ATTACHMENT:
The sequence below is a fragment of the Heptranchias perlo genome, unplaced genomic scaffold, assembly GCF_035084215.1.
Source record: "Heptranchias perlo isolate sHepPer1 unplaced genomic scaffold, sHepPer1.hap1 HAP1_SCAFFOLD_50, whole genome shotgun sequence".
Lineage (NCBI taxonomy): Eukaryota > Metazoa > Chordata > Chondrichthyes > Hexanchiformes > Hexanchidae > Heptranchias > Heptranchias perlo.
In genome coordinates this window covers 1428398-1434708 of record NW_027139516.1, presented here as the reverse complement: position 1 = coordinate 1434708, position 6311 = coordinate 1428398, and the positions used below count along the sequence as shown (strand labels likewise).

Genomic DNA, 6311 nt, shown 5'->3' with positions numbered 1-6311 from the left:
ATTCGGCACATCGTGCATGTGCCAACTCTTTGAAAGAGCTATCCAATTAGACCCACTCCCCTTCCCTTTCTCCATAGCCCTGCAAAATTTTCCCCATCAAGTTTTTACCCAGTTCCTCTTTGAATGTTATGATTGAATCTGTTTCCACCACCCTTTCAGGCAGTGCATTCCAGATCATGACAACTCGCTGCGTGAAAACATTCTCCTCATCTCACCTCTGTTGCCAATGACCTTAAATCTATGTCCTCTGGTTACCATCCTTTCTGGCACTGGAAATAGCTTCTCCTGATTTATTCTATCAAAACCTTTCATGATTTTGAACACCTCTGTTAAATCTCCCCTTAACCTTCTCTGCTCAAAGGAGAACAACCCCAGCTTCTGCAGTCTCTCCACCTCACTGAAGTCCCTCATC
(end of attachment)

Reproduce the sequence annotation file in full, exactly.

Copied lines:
The sequence below is a fragment of the Heptranchias perlo genome, unplaced genomic scaffold, assembly GCF_035084215.1.
Source record: "Heptranchias perlo isolate sHepPer1 unplaced genomic scaffold, sHepPer1.hap1 HAP1_SCAFFOLD_50, whole genome shotgun sequence".
Lineage (NCBI taxonomy): Eukaryota > Metazoa > Chordata > Chondrichthyes > Hexanchiformes > Hexanchidae > Heptranchias > Heptranchias perlo.
In genome coordinates this window covers 1428398-1434708 of record NW_027139516.1, presented here as the reverse complement: position 1 = coordinate 1434708, position 6311 = coordinate 1428398, and the positions used below count along the sequence as shown (strand labels likewise).

Genomic DNA, 6311 nt, shown 5'->3' with positions numbered 1-6311 from the left:
ATTCGGCACATCGTGCATGTGCCAACTCTTTGAAAGAGCTATCCAATTAGACCCACTCCCCTTCCCTTTCTCCATAGCCCTGCAAAATTTTCCCCATCAAGTTTTTACCCAGTTCCTCTTTGAATGTTATGATTGAATCTGTTTCCACCACCCTTTCAGGCAGTGCATTCCAGATCATGACAACTCGCTGCGTGAAAACATTCTCCTCATCTCACCTCTGTTGCCAATGACCTTAAATCTATGTCCTCTGGTTACCATCCTTTCTGGCACTGGAAATAGCTTCTCCTGATTTATTCTATCAAAACCTTTCATGATTTTGAACACCTCTGTTAAATCTCCCCTTAACCTTCTCTGCTCAAAGGAGAACAACCCCAGCTTCTGCAGTCTCTCCACCTCACTGAAGTCCCTCATC